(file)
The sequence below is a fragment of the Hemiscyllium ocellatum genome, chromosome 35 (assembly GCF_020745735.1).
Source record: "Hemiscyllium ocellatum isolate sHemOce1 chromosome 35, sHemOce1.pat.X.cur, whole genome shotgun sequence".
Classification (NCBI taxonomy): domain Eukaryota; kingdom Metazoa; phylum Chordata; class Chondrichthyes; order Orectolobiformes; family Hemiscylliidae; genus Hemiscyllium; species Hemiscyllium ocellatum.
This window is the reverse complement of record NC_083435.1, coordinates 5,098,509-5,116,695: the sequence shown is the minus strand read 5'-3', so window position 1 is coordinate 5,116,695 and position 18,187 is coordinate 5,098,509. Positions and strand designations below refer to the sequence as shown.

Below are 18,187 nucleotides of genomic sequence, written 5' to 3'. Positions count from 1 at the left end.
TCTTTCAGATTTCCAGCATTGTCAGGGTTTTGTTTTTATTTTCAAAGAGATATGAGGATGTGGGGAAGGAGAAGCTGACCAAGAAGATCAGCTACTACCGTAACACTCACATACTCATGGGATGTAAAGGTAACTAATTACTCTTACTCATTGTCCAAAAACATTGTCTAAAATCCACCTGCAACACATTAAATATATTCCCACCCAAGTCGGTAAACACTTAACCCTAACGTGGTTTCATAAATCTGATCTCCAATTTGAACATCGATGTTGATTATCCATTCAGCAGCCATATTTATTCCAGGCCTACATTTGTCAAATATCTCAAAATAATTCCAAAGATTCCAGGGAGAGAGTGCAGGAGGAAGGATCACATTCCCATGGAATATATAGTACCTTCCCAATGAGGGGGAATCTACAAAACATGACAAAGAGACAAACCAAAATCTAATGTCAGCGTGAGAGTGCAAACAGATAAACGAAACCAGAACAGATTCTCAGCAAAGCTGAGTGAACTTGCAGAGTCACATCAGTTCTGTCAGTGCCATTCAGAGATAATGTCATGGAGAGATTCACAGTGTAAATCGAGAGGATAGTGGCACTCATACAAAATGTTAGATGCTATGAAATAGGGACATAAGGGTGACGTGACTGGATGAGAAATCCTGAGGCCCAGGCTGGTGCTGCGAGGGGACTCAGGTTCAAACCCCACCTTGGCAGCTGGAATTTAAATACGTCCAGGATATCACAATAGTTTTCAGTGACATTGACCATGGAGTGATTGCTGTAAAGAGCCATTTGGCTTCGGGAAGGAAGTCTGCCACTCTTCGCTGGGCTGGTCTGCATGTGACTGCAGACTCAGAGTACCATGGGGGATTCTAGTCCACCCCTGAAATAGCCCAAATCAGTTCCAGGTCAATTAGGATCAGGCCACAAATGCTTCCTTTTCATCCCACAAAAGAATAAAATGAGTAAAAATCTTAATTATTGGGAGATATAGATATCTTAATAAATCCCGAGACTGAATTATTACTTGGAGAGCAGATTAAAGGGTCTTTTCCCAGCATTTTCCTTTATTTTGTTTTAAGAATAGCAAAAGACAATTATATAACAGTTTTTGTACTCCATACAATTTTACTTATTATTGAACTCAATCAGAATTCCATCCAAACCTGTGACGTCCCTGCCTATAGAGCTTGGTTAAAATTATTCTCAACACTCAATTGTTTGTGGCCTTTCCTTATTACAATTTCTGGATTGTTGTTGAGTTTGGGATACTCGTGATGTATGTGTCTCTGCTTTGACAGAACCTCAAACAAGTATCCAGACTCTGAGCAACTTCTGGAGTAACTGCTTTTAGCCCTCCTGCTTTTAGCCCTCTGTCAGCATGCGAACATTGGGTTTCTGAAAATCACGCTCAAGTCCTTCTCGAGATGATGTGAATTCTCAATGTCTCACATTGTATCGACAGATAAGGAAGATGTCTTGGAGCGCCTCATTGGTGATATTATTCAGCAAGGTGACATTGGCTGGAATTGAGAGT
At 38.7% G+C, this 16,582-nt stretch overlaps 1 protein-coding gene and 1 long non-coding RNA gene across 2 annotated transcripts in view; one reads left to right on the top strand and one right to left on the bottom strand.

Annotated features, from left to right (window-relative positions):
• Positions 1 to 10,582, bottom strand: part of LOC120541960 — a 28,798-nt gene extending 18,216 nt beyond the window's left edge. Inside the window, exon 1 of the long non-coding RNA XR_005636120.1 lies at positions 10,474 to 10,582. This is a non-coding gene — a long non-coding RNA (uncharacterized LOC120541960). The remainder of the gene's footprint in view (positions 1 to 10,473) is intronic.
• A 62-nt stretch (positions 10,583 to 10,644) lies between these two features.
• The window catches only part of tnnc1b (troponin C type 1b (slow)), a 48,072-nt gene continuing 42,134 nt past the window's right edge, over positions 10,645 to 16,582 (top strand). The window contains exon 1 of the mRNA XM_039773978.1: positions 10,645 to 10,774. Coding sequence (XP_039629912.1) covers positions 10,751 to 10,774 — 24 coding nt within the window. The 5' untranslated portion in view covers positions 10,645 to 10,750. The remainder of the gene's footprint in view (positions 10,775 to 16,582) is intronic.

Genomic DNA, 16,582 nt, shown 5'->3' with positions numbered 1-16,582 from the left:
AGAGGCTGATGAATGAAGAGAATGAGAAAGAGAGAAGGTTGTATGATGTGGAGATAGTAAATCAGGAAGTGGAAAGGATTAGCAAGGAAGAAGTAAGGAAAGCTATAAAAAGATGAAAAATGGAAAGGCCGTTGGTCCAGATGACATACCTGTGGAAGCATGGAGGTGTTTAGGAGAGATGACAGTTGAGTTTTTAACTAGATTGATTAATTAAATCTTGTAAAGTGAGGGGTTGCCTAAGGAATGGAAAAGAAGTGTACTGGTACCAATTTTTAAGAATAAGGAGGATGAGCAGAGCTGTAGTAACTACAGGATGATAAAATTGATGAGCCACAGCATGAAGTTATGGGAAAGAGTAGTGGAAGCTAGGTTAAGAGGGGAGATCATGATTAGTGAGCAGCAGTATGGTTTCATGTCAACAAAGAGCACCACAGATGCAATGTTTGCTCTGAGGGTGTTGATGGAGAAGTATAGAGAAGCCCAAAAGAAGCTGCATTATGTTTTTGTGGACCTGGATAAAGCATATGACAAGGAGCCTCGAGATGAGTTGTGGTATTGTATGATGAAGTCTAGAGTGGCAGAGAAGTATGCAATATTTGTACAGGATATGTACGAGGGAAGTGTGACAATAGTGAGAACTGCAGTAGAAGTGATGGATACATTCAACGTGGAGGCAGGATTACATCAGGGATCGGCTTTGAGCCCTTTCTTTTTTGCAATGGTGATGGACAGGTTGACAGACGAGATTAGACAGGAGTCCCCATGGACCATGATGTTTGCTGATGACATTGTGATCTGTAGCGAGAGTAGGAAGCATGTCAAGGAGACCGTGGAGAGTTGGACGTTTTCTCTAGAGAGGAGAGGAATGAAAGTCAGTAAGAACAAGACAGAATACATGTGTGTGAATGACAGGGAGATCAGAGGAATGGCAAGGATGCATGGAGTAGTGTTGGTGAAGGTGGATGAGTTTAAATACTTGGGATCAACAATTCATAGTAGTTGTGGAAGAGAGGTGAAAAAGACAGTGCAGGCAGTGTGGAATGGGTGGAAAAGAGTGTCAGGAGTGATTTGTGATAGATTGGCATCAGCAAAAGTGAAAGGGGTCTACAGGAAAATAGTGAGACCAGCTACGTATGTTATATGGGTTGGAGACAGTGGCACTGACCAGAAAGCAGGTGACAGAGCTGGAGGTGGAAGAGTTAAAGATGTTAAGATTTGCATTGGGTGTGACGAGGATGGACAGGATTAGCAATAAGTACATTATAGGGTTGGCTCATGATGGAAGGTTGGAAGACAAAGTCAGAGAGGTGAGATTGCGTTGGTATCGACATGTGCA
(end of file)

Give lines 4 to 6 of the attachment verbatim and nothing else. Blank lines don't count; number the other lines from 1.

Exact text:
This window is the reverse complement of record NC_083435.1, coordinates 5,098,509-5,116,695: the sequence shown is the minus strand read 5'-3', so window position 1 is coordinate 5,116,695 and position 18,187 is coordinate 5,098,509. Positions and strand designations below refer to the sequence as shown.

Below are 18,187 nucleotides of genomic sequence, written 5' to 3'. Positions count from 1 at the left end.
TCTTTCAGATTTCCAGCATTGTCAGGGTTTTGTTTTTATTTTCAAAGAGATATGAGGATGTGGGGAAGGAGAAGCTGACCAAGAAGATCAGCTACTACCGTAACACTCACATACTCATGGGATGTAAAGGTAACTAATTACTCTTACTCATTGTCCAAAAACATTGTCTAAAATCCACCTGCAACACATTAAATATATTCCCACCCAAGTCGGTAAACACTTAACCCTAACGTGGTTTCATAAATCTGATCTCCAATTTGAACATCGATGTTGATTATCCATTCAGCAGCCATATTTATTCCAGGCCTACATTTGTCAAATATCTCAAAATAATTCCAAAGATTCCAGGGAGAGAGTGCAGGAGGAAGGATCACATTCCCATGGAATATATAGTACCTTCCCAATGAGGGGGAATCTACAAAACATGACAAAGAGACAAACCAAAATCTAATGTCAGCGTGAGAGTGCAAACAGATAAACGAAACCAGAACAGATTCTCAGCAAAGCTGAGTGAACTTGCAGAGTCACATCAGTTCTGTCAGTGCCATTCAGAGATAATGTCATGGAGAGATTCACAGTGTAAATCGAGAGGATAGTGGCACTCATACAAAATGTTAGATGCTATGAAATAGGGACATAAGGGTGACGTGACTGGATGAGAAATCCTGAGGCCCAGGCTGGTGCTGCGAGGGGACTCAGGTTCAAACCCCACCTTGGCAGCTGGAATTTAAATACGTCCAGGATATCACAATAGTTTTCAGTGACATTGACCATGGAGTGATTGCTGTAAAGAGCCATTTGGCTTCGGGAAGGAAGTCTGCCACTCTTCGCTGGGCTGGTCTGCATGTGACTGCAGACTCAGAGTACCATGGGGGATTCTAGTCCACCCCTGAAATAGCCCAAATCAGTTCCAGGTCAATTAGGATCAGGCCACAAATGCTTCCTTTTCATCCCACAAAAGAATAAAATGAGTAAAAATCTTAATTATTGGGAGATATAGATATCTTAATAAATCCCGAGACTGAATTATTACTTGGAGAGCAGATTAAAGGGTCTTTTCCCAGCATTTTCCTTTATTTTGTTTTAAGAATAGCAAAAGACAATTATATAACAGTTTTTGTACTCCATACAATTTTACTTATTATTGAACTCAATCAGAATTCCATCCAAACCTGTGACGTCCCTGCCTATAGAGCTTGGTTAAAATTATTCTCAACACTCAATTGTTTGTGGCCTTTCCTTATTACAATTTCTGGATTGTTGTTGAGTTTGGGATACTCGTGATGTATGTGTCTCTGCTTTGACAGAACCTCAAACAAGTATCCAGACTCTGAGCAACTTCTGGAGTAACTGCTTTTAGCCCTCCTGCTTTTAGCCCTCTGTCAGCATGCGAACATTGGGTTTCTGAAAATCACGCTCAAGTCCTTCTCGAGATGATGTGAATTCTCAATGTCTCACATTGTATCGACAGATAAGGAAGATGTCTTGGAGCGCCTCATTGGTGATATTATTCAGCAAGGTGACATTGGCTGGAATTGAGAGT